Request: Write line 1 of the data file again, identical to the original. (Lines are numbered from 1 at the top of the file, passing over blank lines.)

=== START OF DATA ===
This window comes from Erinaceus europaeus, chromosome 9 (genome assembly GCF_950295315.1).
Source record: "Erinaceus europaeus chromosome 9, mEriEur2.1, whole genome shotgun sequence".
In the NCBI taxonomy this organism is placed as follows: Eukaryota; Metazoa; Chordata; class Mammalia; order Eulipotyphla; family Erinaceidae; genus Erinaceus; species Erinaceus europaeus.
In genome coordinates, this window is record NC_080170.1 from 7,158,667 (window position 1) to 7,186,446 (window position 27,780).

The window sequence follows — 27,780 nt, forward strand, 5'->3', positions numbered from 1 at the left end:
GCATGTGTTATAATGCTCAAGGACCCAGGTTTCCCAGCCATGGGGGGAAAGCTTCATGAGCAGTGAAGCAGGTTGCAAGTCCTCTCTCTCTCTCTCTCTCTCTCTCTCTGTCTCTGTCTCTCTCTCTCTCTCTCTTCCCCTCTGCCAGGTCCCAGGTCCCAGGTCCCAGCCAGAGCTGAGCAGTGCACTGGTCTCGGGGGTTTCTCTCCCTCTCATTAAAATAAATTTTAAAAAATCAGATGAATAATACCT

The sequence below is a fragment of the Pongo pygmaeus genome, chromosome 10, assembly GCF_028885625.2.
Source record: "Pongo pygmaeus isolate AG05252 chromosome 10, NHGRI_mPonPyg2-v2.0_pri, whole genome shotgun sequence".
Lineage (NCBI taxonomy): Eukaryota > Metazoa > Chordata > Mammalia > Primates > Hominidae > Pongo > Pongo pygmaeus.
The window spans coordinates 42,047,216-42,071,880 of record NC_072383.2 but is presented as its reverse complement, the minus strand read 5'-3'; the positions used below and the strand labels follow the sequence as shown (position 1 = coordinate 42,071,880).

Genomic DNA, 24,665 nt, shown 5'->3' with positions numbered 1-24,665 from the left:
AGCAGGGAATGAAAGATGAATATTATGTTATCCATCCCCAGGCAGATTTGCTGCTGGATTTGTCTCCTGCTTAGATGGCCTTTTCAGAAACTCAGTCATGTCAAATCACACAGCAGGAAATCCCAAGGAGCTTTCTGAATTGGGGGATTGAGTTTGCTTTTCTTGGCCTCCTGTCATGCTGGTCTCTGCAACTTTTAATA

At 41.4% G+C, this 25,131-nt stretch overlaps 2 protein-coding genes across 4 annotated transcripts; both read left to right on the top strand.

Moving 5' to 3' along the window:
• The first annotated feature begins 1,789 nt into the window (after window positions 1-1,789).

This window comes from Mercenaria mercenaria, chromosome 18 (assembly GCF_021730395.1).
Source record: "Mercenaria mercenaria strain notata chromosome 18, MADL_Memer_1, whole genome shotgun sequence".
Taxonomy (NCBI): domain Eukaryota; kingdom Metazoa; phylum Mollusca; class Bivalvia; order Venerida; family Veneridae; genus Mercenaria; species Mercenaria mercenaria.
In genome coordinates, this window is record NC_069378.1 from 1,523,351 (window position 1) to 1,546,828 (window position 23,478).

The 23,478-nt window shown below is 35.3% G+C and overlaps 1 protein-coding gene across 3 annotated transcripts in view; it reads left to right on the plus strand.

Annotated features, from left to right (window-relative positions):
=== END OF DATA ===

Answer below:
This window comes from Erinaceus europaeus, chromosome 9 (genome assembly GCF_950295315.1).